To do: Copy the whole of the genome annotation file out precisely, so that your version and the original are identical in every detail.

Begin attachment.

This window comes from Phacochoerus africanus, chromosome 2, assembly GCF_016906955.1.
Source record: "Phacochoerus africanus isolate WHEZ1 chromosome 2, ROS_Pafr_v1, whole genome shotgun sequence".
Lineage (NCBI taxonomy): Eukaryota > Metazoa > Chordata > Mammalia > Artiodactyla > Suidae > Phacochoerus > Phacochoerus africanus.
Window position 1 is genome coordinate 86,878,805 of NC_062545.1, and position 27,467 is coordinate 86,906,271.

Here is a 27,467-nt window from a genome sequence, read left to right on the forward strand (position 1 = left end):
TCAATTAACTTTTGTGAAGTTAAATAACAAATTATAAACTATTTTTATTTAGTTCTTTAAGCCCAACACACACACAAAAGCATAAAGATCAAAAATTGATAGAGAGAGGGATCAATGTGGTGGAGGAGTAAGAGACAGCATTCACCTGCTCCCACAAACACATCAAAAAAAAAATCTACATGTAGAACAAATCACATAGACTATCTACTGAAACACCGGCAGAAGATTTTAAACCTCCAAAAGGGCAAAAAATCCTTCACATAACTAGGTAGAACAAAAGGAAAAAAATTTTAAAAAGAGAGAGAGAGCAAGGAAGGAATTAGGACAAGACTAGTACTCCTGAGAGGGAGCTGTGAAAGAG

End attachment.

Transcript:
This window comes from Phacochoerus africanus, chromosome 2, assembly GCF_016906955.1.
Source record: "Phacochoerus africanus isolate WHEZ1 chromosome 2, ROS_Pafr_v1, whole genome shotgun sequence".
Lineage (NCBI taxonomy): Eukaryota > Metazoa > Chordata > Mammalia > Artiodactyla > Suidae > Phacochoerus > Phacochoerus africanus.
Window position 1 is genome coordinate 86,878,805 of NC_062545.1, and position 27,467 is coordinate 86,906,271.

Here is a 27,467-nt window from a genome sequence, read left to right on the forward strand (position 1 = left end):
TCAATTAACTTTTGTGAAGTTAAATAACAAATTATAAACTATTTTTATTTAGTTCTTTAAGCCCAACACACACACAAAAGCATAAAGATCAAAAATTGATAGAGAGAGGGATCAATGTGGTGGAGGAGTAAGAGACAGCATTCACCTGCTCCCACAAACACATCAAAAAAAAAATCTACATGTAGAACAAATCACATAGACTATCTACTGAAACACCGGCAGAAGATTTTAAACCTCCAAAAGGGCAAAAAATCCTTCACATAACTAGGTAGAACAAAAGGAAAAAAATTTTAAAAAGAGAGAGAGAGCAAGGAAGGAATTAGGACAAGACTAGTACTCCTGAGAGGGAGCTGTGAAAGAG